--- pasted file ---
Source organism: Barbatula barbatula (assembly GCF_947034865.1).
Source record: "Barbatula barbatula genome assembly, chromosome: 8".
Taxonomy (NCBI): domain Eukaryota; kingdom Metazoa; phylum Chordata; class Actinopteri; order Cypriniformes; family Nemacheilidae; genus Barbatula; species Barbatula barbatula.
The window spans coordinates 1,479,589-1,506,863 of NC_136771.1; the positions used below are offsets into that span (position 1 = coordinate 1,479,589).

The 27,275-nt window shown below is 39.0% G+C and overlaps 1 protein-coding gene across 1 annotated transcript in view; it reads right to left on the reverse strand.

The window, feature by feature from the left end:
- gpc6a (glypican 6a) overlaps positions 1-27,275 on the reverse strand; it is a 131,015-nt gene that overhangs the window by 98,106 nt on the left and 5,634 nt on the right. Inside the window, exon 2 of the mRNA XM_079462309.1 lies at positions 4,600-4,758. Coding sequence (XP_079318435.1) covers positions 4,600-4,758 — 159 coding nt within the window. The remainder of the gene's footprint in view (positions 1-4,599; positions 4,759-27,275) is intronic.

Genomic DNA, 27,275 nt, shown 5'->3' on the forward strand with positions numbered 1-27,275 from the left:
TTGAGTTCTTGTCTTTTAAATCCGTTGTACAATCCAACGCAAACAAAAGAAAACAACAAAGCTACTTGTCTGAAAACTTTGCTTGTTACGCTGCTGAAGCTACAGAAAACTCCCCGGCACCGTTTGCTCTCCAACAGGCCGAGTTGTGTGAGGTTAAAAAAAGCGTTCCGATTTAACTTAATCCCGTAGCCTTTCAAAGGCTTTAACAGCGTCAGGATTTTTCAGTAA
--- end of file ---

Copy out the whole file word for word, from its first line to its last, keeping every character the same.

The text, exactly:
Source organism: Barbatula barbatula (assembly GCF_947034865.1).
Source record: "Barbatula barbatula genome assembly, chromosome: 8".
Taxonomy (NCBI): domain Eukaryota; kingdom Metazoa; phylum Chordata; class Actinopteri; order Cypriniformes; family Nemacheilidae; genus Barbatula; species Barbatula barbatula.
The window spans coordinates 1,479,589-1,506,863 of NC_136771.1; the positions used below are offsets into that span (position 1 = coordinate 1,479,589).

The 27,275-nt window shown below is 39.0% G+C and overlaps 1 protein-coding gene across 1 annotated transcript in view; it reads right to left on the reverse strand.

The window, feature by feature from the left end:
- gpc6a (glypican 6a) overlaps positions 1-27,275 on the reverse strand; it is a 131,015-nt gene that overhangs the window by 98,106 nt on the left and 5,634 nt on the right. Inside the window, exon 2 of the mRNA XM_079462309.1 lies at positions 4,600-4,758. Coding sequence (XP_079318435.1) covers positions 4,600-4,758 — 159 coding nt within the window. The remainder of the gene's footprint in view (positions 1-4,599; positions 4,759-27,275) is intronic.

Genomic DNA, 27,275 nt, shown 5'->3' on the forward strand with positions numbered 1-27,275 from the left:
TTGAGTTCTTGTCTTTTAAATCCGTTGTACAATCCAACGCAAACAAAAGAAAACAACAAAGCTACTTGTCTGAAAACTTTGCTTGTTACGCTGCTGAAGCTACAGAAAACTCCCCGGCACCGTTTGCTCTCCAACAGGCCGAGTTGTGTGAGGTTAAAAAAAGCGTTCCGATTTAACTTAATCCCGTAGCCTTTCAAAGGCTTTAACAGCGTCAGGATTTTTCAGTAA